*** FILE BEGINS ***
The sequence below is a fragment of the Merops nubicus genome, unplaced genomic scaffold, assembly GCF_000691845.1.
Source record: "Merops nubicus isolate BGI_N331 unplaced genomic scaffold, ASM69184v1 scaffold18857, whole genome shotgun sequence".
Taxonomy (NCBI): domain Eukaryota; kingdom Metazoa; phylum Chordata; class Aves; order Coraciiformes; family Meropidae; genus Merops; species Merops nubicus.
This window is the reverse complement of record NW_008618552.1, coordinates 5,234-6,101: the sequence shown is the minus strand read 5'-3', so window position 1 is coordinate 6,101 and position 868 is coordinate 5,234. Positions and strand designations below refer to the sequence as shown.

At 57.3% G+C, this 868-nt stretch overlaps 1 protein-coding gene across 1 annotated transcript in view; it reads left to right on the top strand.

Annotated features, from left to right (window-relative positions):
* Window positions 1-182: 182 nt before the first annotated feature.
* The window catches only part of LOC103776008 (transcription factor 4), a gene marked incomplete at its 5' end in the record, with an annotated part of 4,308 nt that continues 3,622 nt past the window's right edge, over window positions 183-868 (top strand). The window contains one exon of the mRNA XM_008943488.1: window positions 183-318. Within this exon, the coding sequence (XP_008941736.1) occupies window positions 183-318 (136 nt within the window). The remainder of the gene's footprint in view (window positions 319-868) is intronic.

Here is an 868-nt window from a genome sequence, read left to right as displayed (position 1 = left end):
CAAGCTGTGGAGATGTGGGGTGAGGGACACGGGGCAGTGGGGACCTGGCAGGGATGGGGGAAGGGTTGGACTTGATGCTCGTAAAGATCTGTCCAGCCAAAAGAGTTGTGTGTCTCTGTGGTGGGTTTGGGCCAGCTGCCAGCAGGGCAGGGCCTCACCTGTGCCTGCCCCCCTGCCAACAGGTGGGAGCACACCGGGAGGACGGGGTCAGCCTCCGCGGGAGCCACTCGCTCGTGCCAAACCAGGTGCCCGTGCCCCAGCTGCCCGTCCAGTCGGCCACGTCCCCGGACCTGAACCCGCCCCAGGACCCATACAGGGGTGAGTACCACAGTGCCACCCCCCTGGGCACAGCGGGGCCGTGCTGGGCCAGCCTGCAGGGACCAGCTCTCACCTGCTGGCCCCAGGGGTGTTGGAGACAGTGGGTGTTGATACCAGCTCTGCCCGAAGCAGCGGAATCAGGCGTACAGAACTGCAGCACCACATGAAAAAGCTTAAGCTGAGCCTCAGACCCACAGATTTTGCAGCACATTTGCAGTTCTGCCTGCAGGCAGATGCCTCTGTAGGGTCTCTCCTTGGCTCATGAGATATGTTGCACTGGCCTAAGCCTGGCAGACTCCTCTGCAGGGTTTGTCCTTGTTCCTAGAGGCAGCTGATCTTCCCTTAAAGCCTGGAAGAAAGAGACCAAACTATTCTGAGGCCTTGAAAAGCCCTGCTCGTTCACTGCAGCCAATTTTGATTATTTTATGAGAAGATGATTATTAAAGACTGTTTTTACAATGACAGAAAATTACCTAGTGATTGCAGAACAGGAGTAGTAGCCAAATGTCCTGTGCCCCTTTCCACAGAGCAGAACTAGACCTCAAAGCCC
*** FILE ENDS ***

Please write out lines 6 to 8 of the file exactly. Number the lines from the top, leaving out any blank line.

Annotated features, from left to right (window-relative positions):
* Window positions 1-182: 182 nt before the first annotated feature.
* The window catches only part of LOC103776008 (transcription factor 4), a gene marked incomplete at its 5' end in the record, with an annotated part of 4,308 nt that continues 3,622 nt past the window's right edge, over window positions 183-868 (top strand). The window contains one exon of the mRNA XM_008943488.1: window positions 183-318. Within this exon, the coding sequence (XP_008941736.1) occupies window positions 183-318 (136 nt within the window). The remainder of the gene's footprint in view (window positions 319-868) is intronic.